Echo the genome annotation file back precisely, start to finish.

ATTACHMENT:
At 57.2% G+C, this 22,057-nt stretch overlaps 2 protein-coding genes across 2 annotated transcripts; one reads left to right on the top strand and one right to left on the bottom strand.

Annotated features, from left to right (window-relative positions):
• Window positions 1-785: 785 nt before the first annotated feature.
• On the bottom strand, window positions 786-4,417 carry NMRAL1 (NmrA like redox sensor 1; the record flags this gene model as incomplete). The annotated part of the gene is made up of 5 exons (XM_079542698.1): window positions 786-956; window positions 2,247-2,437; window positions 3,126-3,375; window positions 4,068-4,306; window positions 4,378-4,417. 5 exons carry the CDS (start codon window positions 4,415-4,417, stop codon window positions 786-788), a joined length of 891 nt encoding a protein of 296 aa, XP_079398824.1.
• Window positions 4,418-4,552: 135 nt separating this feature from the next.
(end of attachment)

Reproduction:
At 57.2% G+C, this 22,057-nt stretch overlaps 2 protein-coding genes across 2 annotated transcripts; one reads left to right on the top strand and one right to left on the bottom strand.

Annotated features, from left to right (window-relative positions):
• Window positions 1-785: 785 nt before the first annotated feature.
• On the bottom strand, window positions 786-4,417 carry NMRAL1 (NmrA like redox sensor 1; the record flags this gene model as incomplete). The annotated part of the gene is made up of 5 exons (XM_079542698.1): window positions 786-956; window positions 2,247-2,437; window positions 3,126-3,375; window positions 4,068-4,306; window positions 4,378-4,417. 5 exons carry the CDS (start codon window positions 4,415-4,417, stop codon window positions 786-788), a joined length of 891 nt encoding a protein of 296 aa, XP_079398824.1.
• Window positions 4,418-4,552: 135 nt separating this feature from the next.